There are few Vincentians who ever knew that such an organisation as the Sports Advisory Committee existed and fewer still knew what it was intended to do. The vast majority of Vincentians, including government Ministers and officials have never known anything by way of achievements that can be attributed to the Sports Advisory Committee. Just as it was created so it died. Few went into mourning following its cessation.
We were then told that Minister Burgin would have responsibility for sport in the Ministry he shared with Browne – the Ministry of Education, Youth and Sport. Here again there were no changes to the norm. It was business as usual with no forward movement.Indeed when the mantle of leadership of the ministerial portfolio was handed over to Glen Beache, there had been no positive impact on sports development in the country by the Ministry charged with that responsibility.
Under Beache we heard of Fitness in the Park, an initiative that has proven stillborn. We also saw the significan
t increase in the number of sportspersons brought into the Division of Sports to work under the YES Programme of the government. The only problem was that these persons were not trained and hence the problems experienced as they entered the schools to work with students forced the Ministry of Education to call for an end to the practice.
Before Beache could have gotten his feet sufficiently wet in the portfolio it was announced that it was handed back to Mike Browne, the former sportsman.
In a very real sense the government by its own performance has displayed a flagrant disregard for sport. The provision of a playing field here or there based largely on political vote getting is not helping the development of sport. The provision of some funds for this or that sporting organisation, again based on political considerations, does nothing to help develop sports in the country.
The circuitous routing that has to be followed by every sports association seeking support by way of funds from the government remains largely facetious. No one could explain or thought necessary to even attempt an explanation for the disgusting situation that occurred in 2006. The Ministry of Finance by letter wrote the National Olympic Committee expressing disappointment at being unable to assist with funding of the national representative team to the Commonwealth Games in Melbourne, Australia. Netball was part of that team. The government’s letter explained that all of its funds for sports had been diverted to the Cricket World Cup preparatory exercise here and the hosting of the actual warm up matches. Yet, when the team was due to travel Netball was given $40,000 by the same government.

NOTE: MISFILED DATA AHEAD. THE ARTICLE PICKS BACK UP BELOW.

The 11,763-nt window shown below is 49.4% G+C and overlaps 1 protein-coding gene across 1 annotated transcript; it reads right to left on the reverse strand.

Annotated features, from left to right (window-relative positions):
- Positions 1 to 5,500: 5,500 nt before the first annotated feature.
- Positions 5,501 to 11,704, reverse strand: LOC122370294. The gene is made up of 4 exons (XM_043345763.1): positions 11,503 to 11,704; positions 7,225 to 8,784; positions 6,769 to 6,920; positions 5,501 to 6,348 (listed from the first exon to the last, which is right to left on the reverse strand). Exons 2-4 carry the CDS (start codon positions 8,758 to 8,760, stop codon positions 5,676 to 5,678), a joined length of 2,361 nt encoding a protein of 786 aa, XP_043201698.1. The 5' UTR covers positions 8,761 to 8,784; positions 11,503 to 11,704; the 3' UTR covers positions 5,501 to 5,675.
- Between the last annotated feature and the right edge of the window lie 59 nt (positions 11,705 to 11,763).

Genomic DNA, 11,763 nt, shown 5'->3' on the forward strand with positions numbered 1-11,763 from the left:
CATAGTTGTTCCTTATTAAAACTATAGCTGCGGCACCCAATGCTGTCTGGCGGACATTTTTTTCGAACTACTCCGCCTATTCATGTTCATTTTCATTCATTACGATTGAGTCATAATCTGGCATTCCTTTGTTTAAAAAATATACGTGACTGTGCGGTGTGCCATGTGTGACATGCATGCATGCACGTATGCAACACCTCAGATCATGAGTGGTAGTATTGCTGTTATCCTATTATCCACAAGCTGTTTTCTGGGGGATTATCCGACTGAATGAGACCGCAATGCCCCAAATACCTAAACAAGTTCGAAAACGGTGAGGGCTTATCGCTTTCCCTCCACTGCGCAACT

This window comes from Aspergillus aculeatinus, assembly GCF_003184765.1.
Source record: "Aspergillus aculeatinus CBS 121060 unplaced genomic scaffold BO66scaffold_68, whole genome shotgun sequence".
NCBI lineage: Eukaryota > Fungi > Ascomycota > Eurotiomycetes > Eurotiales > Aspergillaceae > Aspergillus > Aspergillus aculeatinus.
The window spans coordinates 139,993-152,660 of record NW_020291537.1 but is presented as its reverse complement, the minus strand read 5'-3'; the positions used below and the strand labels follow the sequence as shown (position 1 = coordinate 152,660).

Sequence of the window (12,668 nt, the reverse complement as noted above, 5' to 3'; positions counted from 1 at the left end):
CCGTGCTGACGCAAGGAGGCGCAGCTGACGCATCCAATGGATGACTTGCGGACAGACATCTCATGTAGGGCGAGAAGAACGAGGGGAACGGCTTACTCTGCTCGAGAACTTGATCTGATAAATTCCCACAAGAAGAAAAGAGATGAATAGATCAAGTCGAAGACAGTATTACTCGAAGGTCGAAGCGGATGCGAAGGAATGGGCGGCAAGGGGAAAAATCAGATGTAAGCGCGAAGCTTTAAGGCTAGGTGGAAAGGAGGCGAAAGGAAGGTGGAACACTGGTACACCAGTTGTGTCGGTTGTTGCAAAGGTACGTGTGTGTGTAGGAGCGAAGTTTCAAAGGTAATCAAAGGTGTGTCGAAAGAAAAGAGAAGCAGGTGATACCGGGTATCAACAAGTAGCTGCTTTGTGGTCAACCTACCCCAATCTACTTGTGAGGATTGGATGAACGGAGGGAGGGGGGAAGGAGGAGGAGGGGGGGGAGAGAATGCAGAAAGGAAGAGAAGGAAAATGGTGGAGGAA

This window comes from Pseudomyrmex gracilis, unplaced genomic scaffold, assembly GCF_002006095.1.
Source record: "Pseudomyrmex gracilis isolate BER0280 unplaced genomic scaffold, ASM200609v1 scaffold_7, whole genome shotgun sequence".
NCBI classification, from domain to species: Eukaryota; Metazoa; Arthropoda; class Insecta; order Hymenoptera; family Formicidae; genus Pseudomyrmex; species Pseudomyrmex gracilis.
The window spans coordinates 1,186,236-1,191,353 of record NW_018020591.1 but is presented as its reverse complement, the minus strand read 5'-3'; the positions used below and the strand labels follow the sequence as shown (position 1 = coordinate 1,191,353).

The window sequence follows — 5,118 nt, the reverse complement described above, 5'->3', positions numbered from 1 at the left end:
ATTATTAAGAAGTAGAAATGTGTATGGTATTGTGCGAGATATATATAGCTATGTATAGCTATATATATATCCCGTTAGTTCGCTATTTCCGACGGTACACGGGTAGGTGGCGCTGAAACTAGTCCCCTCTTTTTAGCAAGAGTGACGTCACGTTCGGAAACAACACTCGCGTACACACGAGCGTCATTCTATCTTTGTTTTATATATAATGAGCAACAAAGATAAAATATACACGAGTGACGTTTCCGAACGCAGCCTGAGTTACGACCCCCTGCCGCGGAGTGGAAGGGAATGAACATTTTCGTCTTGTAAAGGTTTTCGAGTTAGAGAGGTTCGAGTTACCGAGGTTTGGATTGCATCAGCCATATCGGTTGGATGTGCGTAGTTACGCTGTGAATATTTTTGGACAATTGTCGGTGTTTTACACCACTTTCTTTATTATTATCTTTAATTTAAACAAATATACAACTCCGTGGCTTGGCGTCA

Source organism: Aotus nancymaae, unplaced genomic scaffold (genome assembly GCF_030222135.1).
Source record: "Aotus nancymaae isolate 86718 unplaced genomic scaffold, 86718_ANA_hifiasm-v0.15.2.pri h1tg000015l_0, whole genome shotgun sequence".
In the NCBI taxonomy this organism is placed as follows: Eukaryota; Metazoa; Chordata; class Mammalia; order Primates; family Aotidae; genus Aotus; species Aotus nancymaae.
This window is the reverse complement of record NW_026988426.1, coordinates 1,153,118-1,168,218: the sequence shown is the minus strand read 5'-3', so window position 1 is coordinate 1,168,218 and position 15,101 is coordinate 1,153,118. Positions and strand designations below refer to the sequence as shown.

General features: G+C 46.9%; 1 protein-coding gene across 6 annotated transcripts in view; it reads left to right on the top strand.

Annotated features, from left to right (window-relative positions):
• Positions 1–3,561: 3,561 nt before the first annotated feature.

The point is that in the absence of any clear policy the government of the day could only succeed in frustrating the national sports associations along the way. No association can be in a position to determine whether or not it will receive funds as requested from the government directly. Additionally, even requests to the National Lotteries Authority (NLA) which associations are told must be routed through the NSC are not sure to yield anything. Often times the very NSC that receives the submission cannot explain the criteria to be used by the NLA in determining the quantum to be granted to the different associations. It does appear that the NSC is not consulted by the NLA after the submission has been made. Routing the requests for funding through the NSC is therefore a grandiose waste of time and energy. It is superfluous.
The NLA offers no explanation to any association as to what criteria were used in arriving at the decision on how much funds to release at any given point. Its decision is final and sports associations have to live with that.